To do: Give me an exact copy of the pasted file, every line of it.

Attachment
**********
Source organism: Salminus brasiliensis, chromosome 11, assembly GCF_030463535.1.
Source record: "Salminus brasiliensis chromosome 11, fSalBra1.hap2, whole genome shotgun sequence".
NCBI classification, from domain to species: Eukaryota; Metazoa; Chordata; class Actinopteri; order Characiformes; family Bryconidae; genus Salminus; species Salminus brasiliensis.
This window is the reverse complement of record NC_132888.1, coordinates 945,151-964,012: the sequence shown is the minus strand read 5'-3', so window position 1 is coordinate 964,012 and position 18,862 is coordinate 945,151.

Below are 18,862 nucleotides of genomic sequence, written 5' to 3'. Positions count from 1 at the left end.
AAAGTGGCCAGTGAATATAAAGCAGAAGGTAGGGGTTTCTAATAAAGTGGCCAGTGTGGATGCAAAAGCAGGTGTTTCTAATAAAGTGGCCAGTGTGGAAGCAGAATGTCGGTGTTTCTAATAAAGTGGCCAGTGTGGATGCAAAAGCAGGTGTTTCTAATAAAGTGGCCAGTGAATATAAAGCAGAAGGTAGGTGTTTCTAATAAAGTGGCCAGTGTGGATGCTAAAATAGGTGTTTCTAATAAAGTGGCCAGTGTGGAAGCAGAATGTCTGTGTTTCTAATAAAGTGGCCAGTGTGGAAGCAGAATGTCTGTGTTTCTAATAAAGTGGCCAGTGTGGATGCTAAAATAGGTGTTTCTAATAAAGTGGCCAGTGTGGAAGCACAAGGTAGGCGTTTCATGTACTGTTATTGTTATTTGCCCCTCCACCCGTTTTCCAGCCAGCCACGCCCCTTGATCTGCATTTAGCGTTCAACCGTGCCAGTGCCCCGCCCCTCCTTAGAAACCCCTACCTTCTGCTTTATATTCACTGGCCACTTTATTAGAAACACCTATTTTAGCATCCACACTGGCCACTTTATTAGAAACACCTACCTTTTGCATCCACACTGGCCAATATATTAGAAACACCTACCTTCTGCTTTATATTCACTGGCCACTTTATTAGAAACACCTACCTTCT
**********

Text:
Source organism: Salminus brasiliensis, chromosome 11, assembly GCF_030463535.1.
Source record: "Salminus brasiliensis chromosome 11, fSalBra1.hap2, whole genome shotgun sequence".
NCBI classification, from domain to species: Eukaryota; Metazoa; Chordata; class Actinopteri; order Characiformes; family Bryconidae; genus Salminus; species Salminus brasiliensis.
This window is the reverse complement of record NC_132888.1, coordinates 945,151-964,012: the sequence shown is the minus strand read 5'-3', so window position 1 is coordinate 964,012 and position 18,862 is coordinate 945,151.

Below are 18,862 nucleotides of genomic sequence, written 5' to 3'. Positions count from 1 at the left end.
AAAGTGGCCAGTGAATATAAAGCAGAAGGTAGGGGTTTCTAATAAAGTGGCCAGTGTGGATGCAAAAGCAGGTGTTTCTAATAAAGTGGCCAGTGTGGAAGCAGAATGTCGGTGTTTCTAATAAAGTGGCCAGTGTGGATGCAAAAGCAGGTGTTTCTAATAAAGTGGCCAGTGAATATAAAGCAGAAGGTAGGTGTTTCTAATAAAGTGGCCAGTGTGGATGCTAAAATAGGTGTTTCTAATAAAGTGGCCAGTGTGGAAGCAGAATGTCTGTGTTTCTAATAAAGTGGCCAGTGTGGAAGCAGAATGTCTGTGTTTCTAATAAAGTGGCCAGTGTGGATGCTAAAATAGGTGTTTCTAATAAAGTGGCCAGTGTGGAAGCACAAGGTAGGCGTTTCATGTACTGTTATTGTTATTTGCCCCTCCACCCGTTTTCCAGCCAGCCACGCCCCTTGATCTGCATTTAGCGTTCAACCGTGCCAGTGCCCCGCCCCTCCTTAGAAACCCCTACCTTCTGCTTTATATTCACTGGCCACTTTATTAGAAACACCTATTTTAGCATCCACACTGGCCACTTTATTAGAAACACCTACCTTTTGCATCCACACTGGCCAATATATTAGAAACACCTACCTTCTGCTTTATATTCACTGGCCACTTTATTAGAAACACCTACCTTCT